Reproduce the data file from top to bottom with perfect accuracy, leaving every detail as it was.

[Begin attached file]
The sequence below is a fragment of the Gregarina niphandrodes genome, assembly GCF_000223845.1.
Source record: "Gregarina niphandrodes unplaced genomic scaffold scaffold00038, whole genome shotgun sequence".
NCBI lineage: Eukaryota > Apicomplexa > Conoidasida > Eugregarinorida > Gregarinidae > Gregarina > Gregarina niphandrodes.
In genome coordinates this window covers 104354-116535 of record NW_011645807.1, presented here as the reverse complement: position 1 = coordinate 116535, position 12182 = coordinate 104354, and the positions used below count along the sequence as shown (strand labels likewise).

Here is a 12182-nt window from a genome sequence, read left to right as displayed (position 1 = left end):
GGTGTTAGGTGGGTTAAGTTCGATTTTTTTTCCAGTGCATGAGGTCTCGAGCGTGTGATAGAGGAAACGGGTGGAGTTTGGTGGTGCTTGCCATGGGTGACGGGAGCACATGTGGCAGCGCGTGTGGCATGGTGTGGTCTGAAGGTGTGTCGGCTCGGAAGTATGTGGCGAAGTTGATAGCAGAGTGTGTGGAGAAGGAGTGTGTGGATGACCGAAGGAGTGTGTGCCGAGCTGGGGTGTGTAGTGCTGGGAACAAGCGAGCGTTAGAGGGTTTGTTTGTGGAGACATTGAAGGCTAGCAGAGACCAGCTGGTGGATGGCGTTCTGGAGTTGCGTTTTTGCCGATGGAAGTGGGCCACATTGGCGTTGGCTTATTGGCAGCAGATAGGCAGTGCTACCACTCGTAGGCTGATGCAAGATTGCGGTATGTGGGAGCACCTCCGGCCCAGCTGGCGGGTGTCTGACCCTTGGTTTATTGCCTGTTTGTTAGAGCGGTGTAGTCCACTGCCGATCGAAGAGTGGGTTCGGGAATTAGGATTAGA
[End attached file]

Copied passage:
The sequence below is a fragment of the Gregarina niphandrodes genome, assembly GCF_000223845.1.
Source record: "Gregarina niphandrodes unplaced genomic scaffold scaffold00038, whole genome shotgun sequence".
NCBI lineage: Eukaryota > Apicomplexa > Conoidasida > Eugregarinorida > Gregarinidae > Gregarina > Gregarina niphandrodes.
In genome coordinates this window covers 104354-116535 of record NW_011645807.1, presented here as the reverse complement: position 1 = coordinate 116535, position 12182 = coordinate 104354, and the positions used below count along the sequence as shown (strand labels likewise).

Here is a 12182-nt window from a genome sequence, read left to right as displayed (position 1 = left end):
GGTGTTAGGTGGGTTAAGTTCGATTTTTTTTCCAGTGCATGAGGTCTCGAGCGTGTGATAGAGGAAACGGGTGGAGTTTGGTGGTGCTTGCCATGGGTGACGGGAGCACATGTGGCAGCGCGTGTGGCATGGTGTGGTCTGAAGGTGTGTCGGCTCGGAAGTATGTGGCGAAGTTGATAGCAGAGTGTGTGGAGAAGGAGTGTGTGGATGACCGAAGGAGTGTGTGCCGAGCTGGGGTGTGTAGTGCTGGGAACAAGCGAGCGTTAGAGGGTTTGTTTGTGGAGACATTGAAGGCTAGCAGAGACCAGCTGGTGGATGGCGTTCTGGAGTTGCGTTTTTGCCGATGGAAGTGGGCCACATTGGCGTTGGCTTATTGGCAGCAGATAGGCAGTGCTACCACTCGTAGGCTGATGCAAGATTGCGGTATGTGGGAGCACCTCCGGCCCAGCTGGCGGGTGTCTGACCCTTGGTTTATTGCCTGTTTGTTAGAGCGGTGTAGTCCACTGCCGATCGAAGAGTGGGTTCGGGAATTAGGATTAGA